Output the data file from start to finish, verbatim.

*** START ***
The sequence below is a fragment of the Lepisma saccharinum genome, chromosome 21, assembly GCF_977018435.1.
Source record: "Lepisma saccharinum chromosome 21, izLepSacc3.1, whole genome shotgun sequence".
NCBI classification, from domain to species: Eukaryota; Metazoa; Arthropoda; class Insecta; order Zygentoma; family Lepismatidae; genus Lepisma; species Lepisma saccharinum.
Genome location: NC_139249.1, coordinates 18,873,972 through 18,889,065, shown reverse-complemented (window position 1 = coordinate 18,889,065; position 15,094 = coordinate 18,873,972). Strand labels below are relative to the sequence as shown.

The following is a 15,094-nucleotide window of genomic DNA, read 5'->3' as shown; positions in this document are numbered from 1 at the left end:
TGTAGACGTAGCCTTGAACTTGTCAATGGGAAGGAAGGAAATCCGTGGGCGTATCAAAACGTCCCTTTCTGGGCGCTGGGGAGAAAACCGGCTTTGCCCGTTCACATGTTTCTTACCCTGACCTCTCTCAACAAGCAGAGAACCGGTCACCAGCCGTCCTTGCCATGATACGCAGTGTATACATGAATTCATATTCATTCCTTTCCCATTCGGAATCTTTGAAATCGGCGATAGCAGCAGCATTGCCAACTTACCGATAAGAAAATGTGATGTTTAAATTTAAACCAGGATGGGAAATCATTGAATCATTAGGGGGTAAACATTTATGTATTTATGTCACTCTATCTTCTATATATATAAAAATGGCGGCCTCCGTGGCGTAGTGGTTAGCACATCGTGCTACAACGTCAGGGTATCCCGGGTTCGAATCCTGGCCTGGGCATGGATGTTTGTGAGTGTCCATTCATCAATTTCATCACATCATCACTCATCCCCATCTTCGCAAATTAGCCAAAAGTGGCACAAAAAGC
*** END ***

The sequence below is a fragment of the Lepisma saccharinum genome, chromosome 21, assembly GCF_977018435.1.
Source record: "Lepisma saccharinum chromosome 21, izLepSacc3.1, whole genome shotgun sequence".
NCBI classification, from domain to species: Eukaryota; Metazoa; Arthropoda; class Insecta; order Zygentoma; family Lepismatidae; genus Lepisma; species Lepisma saccharinum.
Genome location: NC_139249.1, coordinates 18,873,972 through 18,889,065, shown reverse-complemented (window position 1 = coordinate 18,889,065; position 15,094 = coordinate 18,873,972). Strand labels below are relative to the sequence as shown.

The following is a 15,094-nucleotide window of genomic DNA, read 5'->3' as shown; positions in this document are numbered from 1 at the left end:
TGTAGACGTAGCCTTGAACTTGTCAATGGGAAGGAAGGAAATCCGTGGGCGTATCAAAACGTCCCTTTCTGGGCGCTGGGGAGAAAACCGGCTTTGCCCGTTCACATGTTTCTTACCCTGACCTCTCTCAACAAGCAGAGAACCGGTCACCAGCCGTCCTTGCCATGATACGCAGTGTATACATGAATTCATATTCATTCCTTTCCCATTCGGAATCTTTGAAATCGGCGATAGCAGCAGCATTGCCAACTTACCGATAAGAAAATGTGATGTTTAAATTTAAACCAGGATGGGAAATCATTGAATCATTAGGGGGTAAACATTTATGTATTTATGTCACTCTATCTTCTATATATATAAAAATGGCGGCCTCCGTGGCGTAGTGGTTAGCACATCGTGCTACAACGTCAGGGTATCCCGGGTTCGAATCCTGGCCTGGGCATGGATGTTTGTGAGTGTCCATTCATCAATTTCATCACATCATCACTCATCCCCATCTTCGCAAATTAGCCAAAAGTGGCACAAAAAGC